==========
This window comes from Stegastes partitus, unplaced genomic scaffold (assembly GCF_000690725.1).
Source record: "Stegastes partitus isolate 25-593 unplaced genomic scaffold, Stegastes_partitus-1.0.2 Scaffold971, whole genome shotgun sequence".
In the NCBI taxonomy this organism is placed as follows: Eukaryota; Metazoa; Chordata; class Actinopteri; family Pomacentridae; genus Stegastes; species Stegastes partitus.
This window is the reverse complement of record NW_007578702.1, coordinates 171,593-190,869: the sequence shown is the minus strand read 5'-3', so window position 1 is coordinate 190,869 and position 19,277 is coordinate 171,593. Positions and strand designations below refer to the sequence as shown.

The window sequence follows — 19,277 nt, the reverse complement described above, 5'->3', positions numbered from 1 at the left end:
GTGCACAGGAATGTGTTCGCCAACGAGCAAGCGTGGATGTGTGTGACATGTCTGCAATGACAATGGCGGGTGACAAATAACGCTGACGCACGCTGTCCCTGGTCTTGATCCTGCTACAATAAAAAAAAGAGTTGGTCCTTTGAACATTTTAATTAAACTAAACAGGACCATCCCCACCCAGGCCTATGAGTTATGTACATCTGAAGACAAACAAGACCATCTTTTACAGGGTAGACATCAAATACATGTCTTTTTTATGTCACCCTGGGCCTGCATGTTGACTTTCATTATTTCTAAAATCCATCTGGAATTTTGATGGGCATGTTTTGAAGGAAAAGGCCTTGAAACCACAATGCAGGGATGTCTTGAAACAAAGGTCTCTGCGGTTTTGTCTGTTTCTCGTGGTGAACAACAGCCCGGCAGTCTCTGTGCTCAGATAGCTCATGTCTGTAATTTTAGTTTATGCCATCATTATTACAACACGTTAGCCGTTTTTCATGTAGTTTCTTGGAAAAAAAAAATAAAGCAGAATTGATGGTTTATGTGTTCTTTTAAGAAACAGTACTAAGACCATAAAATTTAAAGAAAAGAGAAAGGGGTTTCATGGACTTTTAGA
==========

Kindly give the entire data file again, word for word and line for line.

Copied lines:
This window comes from Stegastes partitus, unplaced genomic scaffold (assembly GCF_000690725.1).
Source record: "Stegastes partitus isolate 25-593 unplaced genomic scaffold, Stegastes_partitus-1.0.2 Scaffold971, whole genome shotgun sequence".
In the NCBI taxonomy this organism is placed as follows: Eukaryota; Metazoa; Chordata; class Actinopteri; family Pomacentridae; genus Stegastes; species Stegastes partitus.
This window is the reverse complement of record NW_007578702.1, coordinates 171,593-190,869: the sequence shown is the minus strand read 5'-3', so window position 1 is coordinate 190,869 and position 19,277 is coordinate 171,593. Positions and strand designations below refer to the sequence as shown.

The window sequence follows — 19,277 nt, the reverse complement described above, 5'->3', positions numbered from 1 at the left end:
GTGCACAGGAATGTGTTCGCCAACGAGCAAGCGTGGATGTGTGTGACATGTCTGCAATGACAATGGCGGGTGACAAATAACGCTGACGCACGCTGTCCCTGGTCTTGATCCTGCTACAATAAAAAAAAGAGTTGGTCCTTTGAACATTTTAATTAAACTAAACAGGACCATCCCCACCCAGGCCTATGAGTTATGTACATCTGAAGACAAACAAGACCATCTTTTACAGGGTAGACATCAAATACATGTCTTTTTTATGTCACCCTGGGCCTGCATGTTGACTTTCATTATTTCTAAAATCCATCTGGAATTTTGATGGGCATGTTTTGAAGGAAAAGGCCTTGAAACCACAATGCAGGGATGTCTTGAAACAAAGGTCTCTGCGGTTTTGTCTGTTTCTCGTGGTGAACAACAGCCCGGCAGTCTCTGTGCTCAGATAGCTCATGTCTGTAATTTTAGTTTATGCCATCATTATTACAACACGTTAGCCGTTTTTCATGTAGTTTCTTGGAAAAAAAAAATAAAGCAGAATTGATGGTTTATGTGTTCTTTTAAGAAACAGTACTAAGACCATAAAATTTAAAGAAAAGAGAAAGGGGTTTCATGGACTTTTAGA